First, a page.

I didnt sleep much in my first off watch so was a bit tired coming up at 9, seeing we still had 22+ knots of breeze. However, I started helming and soon was wide awake, surfing down some quick waves. Pete had told me on his watch he started hand steering when the autohelm got a top speed of 14 knots, but Pete had not been able to top that. As i felt the boat pick up a wave i was thinking of that as i watched the speedo climb to 15.7 knots! However, when i checked the highest boat speed reading afterwards, it read 15.8 – i had again got the boat record!!! By the end of my watch the wind had dropped and backed to the south west, making the rest of the night way less exciting and ultimately resorting to the engine.
A clear morning dawned, with light westerly breezes enough to put the full main back up and sail a bit, but there was nothing by about 10 and we resorted to the engine again. The forecast for the next 2 days was good, but from Monday night it was looking like another massive low pressure system would go through NSW, bringing high winds and big seas, some of it reaching into southern Queensland. We would need to watch the weather closely for the next 12 hours, as we may need to head to Southport. After lunch, with a clear ocean around us, we had showers on the back deck as just as I was finishing my shower the engine started to make weird noises and Pete shot down to check it and shouted to turn it off. I quickly shut it down, and unfurled the heady as we had just enough breeze to sail and keep moving. The salt water exhaust pipe, which is a pvc pipe with a couple of 90 degree bends, had come apart at one of the bends and poured salt water over the engine and electrics.After mopping up the water, Pete managed to get in and put the pipe back together with some help from liquid nails and duct tape, and this seemed to hold, and though the pipe made a funny rattling sound, there didnt appear to be any leaks.
We sailed for most of the afternoon as we passed the sunshine coast, but resorted again the the engine by about 3 as we tried to get an internet update of the weather forecast. When it finally came through, it wasnt good and we decided that as our only stopping options were Gold Coast and Port Stephens, and the weather was worse down the coast, we would head to the Gold Coast.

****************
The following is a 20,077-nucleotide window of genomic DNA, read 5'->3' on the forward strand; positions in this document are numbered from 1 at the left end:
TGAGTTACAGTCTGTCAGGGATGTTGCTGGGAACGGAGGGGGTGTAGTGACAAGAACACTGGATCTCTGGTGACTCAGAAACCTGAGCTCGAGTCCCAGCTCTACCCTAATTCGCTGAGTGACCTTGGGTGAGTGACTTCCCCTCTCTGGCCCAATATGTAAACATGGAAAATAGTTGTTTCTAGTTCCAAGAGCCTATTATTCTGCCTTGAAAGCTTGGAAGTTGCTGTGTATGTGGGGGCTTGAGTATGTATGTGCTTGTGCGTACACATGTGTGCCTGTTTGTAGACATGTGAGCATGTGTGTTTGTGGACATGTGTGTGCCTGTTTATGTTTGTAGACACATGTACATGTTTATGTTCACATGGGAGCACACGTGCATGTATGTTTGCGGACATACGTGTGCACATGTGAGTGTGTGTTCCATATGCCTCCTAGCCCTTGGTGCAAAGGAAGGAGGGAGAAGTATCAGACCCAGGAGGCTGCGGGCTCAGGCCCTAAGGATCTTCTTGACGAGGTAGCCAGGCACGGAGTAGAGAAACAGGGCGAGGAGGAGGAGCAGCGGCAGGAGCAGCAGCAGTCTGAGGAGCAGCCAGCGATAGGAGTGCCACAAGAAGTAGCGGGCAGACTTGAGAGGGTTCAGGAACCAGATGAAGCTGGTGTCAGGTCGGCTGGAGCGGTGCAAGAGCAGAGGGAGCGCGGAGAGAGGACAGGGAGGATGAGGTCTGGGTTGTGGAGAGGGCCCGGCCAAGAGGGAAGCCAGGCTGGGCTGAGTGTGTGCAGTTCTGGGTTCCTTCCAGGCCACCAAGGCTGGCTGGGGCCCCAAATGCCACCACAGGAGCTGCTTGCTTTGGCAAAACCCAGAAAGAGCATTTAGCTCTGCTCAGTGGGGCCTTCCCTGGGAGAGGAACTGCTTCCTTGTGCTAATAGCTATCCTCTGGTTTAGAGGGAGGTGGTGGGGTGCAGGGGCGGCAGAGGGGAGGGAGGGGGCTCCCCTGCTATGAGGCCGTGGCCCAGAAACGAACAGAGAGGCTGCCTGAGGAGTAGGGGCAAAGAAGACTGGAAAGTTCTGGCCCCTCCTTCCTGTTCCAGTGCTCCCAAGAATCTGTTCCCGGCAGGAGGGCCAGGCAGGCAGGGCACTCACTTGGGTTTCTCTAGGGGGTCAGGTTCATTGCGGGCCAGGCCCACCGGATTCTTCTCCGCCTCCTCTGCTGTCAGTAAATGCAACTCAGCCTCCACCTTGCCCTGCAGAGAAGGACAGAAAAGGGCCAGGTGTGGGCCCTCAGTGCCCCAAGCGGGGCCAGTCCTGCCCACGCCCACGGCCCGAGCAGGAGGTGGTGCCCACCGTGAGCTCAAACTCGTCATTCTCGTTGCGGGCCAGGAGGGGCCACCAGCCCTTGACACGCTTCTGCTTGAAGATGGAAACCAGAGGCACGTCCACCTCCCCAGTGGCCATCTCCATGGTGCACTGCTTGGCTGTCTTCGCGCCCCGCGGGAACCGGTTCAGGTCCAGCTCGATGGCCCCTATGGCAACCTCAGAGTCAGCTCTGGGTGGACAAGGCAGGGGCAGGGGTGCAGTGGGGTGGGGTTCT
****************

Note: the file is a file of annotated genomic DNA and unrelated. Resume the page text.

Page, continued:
Whilst the forecast at this stage was for strong northerlies, I knew it would be hell for the cats and I would be spending my time worrying about them and cleaning up after them. I admitted to Pete that having them aboard for our planned long trip wasnt an option and that my priority right now was to get them home, to allow us to sail without the need for worrying about them. We talked about this in detail and agreed that we would leave the boat at Southport, get the cats home, then fly or drive up to bring the boat home when the weather allowed. As it turned out, the forecast became much worse with gale warnings all down the NSW coast, so we made he right decision in any event, as we would not have carried on in a gale, with or without cats!
We had a very pleasant sail for the rest of the evening and night, in a 10-12 knot nor’easter with a low sea swell, making everything very comfortable. When I got on watch at 9, sailing along at about 7 knots with a full main and jib, the autohelm steering, I heard the unmistakable sound of a dolphin blowing. Checking it out, a small pod was swimming alongside and when I went up to the bow, there were four or five playing in our bow wave. I sat up there for about 15 minutes, getting covered in their spume when they came up to breath and laughing with them as they played chicken with the boats bow. It was awesome.
At midnight we reached the Gold Coast Seaway, and we dropped the main and headed in doing 7 knots through the water and 3 knots over the ground against a tide roaring out of the Broadwater! It was one of the trickier entrances, especially with a dredge blocking half the channel. We eventually got to Mariners Cove, as the Southport Yacht Club had once again been very unhelpful when we tried to get a berth, and we tied up on the fuel dock to await morning to hopefully book into same berth we had on the way up. We had a rum and finished off the lamb ribs, then took ourselves off to bed with plenty of blankies as we were definitely not in the tropics any longer! Everything else could wait for the morning.